It is true that some Muslims and non-Muslims who play the dull game of moral equivalence in the West allege that she is an Islamophobe. But what of it? The facile association of Islam with the poor and the vulnerable has long been expressed in the stupid neologism “Islamophobia,” which seeks to promote criticism of Islam to the rank of special offenses associated with racism. This freighted term obliterates the distinction between criticism of religious dogma (even heresy or blasphemy) and anti-Muslim bigotry. A Europe that observed this crucial distinction would, as Hirsi Ali recommends, devise a new approach to integration that privileged immigrants who conformed to the values of the societies giving them sanctuary. A Europe too morally or intellectually enfeebled to do so will continue to do immeasurable harm to individuals traduced by the most reactionary elements in the “faith community” of Islam: Both to the minorities within minorities and other targets of Islamist wrath—Hirsi Ali, here, has the honor of being counted twice.
The widespread reluctance to address the crisis of Islam has allowed predatory violence and religious fundamentalism to become entrenched within many Muslim communities around the world. Raging against “Islamophobia,” the modern Western dispensation bears the marks of Islamophilia. The feminists who have taken such a soft and conciliatory line on the nexus between large-scale migration and reactionary Islam have outdone the most committed misogynists, because they have insidiously rolled back women’s rights in ways that would’ve been unimaginable a few decades ago. And these rights will be hard to recover. Squeamish feminists took what was supposed to be the crowning glory of modernity—women’s freedom to live by no man’s leave—and instead of enlarging its circle to lands where the civil rights of women are radically circumscribed, it emboldened and empowered those promulgating contempt for Enlightenment values near and far.
This tension forms what Hirsi Ali calls “the feminist predicament.” In the very recent past, the feminist mission has been challenged, and undermined, by issues of racism, religion, and intersectionality. “Liberal feminists today care more about the question of Palestinian statehood,” she writes, “than the mistreatment of Palestinian women at the hands of their fathers and husbands. In the battle of the vices, sexism has been trumped by racism.” This is undoubtedly true and is itself a symptom of the sloppy equation between the proletarian masses and the Islamic faith. (That the Palestinians, about 20 percent of whom were Christian until their numbers began to decline, have become an “Islamic” cause in the Western mind is only one symptom of such sloppiness.)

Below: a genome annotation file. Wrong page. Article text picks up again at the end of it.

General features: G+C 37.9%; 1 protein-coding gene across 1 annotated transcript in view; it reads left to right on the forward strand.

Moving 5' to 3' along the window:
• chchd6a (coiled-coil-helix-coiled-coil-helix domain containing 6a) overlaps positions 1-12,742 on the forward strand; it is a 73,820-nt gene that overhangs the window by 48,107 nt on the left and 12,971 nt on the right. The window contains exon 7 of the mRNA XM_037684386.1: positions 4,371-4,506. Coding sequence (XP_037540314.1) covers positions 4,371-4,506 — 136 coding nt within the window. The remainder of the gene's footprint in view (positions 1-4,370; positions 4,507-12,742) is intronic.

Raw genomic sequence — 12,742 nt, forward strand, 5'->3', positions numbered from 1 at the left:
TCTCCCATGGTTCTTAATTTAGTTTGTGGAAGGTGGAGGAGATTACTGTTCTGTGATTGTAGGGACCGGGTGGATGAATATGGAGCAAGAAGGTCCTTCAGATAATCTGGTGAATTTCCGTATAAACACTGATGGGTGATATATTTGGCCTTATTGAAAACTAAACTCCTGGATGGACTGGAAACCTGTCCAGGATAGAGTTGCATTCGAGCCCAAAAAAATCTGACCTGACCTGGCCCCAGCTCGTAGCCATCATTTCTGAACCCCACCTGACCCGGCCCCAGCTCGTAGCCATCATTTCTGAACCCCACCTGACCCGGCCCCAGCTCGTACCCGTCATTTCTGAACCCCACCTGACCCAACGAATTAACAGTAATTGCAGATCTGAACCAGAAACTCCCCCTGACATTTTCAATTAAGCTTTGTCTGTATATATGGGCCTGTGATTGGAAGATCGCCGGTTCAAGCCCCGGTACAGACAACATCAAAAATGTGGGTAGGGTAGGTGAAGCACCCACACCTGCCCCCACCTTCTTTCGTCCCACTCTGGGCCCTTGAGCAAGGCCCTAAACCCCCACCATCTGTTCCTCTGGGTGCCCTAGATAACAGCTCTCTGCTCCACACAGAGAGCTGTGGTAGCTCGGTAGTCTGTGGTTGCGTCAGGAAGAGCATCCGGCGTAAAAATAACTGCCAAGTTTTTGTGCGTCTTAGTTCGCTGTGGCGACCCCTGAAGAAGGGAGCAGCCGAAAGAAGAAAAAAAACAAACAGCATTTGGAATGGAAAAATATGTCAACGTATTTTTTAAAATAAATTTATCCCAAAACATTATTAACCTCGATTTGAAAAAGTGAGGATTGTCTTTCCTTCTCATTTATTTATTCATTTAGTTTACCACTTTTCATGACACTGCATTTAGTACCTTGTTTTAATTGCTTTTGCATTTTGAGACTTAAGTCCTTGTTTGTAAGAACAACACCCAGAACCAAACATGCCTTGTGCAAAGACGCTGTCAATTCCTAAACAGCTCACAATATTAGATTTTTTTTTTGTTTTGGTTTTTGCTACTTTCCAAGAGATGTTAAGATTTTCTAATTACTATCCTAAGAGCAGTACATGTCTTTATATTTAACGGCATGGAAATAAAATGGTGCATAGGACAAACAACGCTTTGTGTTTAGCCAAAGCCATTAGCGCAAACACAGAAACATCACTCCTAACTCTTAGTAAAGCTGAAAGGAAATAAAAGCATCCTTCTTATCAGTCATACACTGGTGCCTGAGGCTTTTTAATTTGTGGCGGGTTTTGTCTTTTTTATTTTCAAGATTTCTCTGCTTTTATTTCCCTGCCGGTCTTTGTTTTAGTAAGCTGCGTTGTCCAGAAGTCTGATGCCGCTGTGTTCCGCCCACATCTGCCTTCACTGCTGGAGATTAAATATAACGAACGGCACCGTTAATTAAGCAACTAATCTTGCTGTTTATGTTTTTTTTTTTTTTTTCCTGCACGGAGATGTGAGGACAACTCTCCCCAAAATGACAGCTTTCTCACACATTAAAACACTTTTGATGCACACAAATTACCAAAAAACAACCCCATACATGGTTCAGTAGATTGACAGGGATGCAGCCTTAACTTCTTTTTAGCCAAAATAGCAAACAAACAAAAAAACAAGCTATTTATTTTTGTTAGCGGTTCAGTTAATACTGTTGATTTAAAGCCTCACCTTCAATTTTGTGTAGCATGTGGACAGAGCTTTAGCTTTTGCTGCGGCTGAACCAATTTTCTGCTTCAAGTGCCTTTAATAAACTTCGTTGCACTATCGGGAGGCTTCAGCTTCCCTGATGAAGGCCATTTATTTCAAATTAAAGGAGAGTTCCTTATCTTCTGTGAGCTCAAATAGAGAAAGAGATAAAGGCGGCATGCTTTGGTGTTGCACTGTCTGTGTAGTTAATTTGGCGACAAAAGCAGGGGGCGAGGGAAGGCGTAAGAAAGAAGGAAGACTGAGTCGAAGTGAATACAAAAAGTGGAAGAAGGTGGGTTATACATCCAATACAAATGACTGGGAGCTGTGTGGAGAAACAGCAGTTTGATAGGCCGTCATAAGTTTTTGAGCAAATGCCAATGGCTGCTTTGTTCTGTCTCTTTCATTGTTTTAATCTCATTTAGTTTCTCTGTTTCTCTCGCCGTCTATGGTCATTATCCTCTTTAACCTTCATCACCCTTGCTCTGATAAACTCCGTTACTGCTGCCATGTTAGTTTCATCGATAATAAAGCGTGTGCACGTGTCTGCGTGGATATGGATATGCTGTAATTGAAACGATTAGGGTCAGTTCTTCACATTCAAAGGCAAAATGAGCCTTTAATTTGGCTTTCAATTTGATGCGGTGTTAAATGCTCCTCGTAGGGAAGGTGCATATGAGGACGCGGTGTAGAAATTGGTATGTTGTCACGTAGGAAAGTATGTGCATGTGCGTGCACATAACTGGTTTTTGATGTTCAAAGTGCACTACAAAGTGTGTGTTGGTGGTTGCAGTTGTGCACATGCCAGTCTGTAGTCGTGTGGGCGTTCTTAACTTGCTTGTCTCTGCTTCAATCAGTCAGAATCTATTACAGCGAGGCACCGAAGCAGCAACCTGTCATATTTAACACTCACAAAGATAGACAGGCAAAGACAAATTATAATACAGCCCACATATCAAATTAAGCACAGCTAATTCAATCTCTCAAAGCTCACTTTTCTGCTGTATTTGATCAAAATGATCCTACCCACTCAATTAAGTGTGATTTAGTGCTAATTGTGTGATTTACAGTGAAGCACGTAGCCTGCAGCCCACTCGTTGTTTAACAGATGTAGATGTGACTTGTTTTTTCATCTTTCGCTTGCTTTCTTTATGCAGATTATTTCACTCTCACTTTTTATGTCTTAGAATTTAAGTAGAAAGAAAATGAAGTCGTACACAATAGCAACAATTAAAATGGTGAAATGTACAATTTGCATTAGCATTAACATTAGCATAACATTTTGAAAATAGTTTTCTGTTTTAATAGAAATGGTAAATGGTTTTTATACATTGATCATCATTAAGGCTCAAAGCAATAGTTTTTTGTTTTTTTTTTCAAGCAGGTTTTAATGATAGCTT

It cannot be said too often—indeed, it is not being said nearly often enough—that human rights are universal, and the failure to assert this claim is not anti-racist but, on the contrary, gives to a tyrannical minority such powers as the imperialists of old never dreamed of. Without renewed vigor among Europeans to secure hard-won liberties and foster respect for liberal values, the machismo of unassimilated newcomers will only blur the divide between the Levant or the Mahgreb or the Hindu Kush and the old and famous capitals of Europe.
Whenever Europe decides to think more seriously about its duties to the women and girls in its care, it will find it has little choice but to follow the path Ayaan Hirsi Ali has laid down. Until then, the most vulnerable among them will be compelled to walk alone in streets ruled by the customs of others.
1 Harper, 348 pages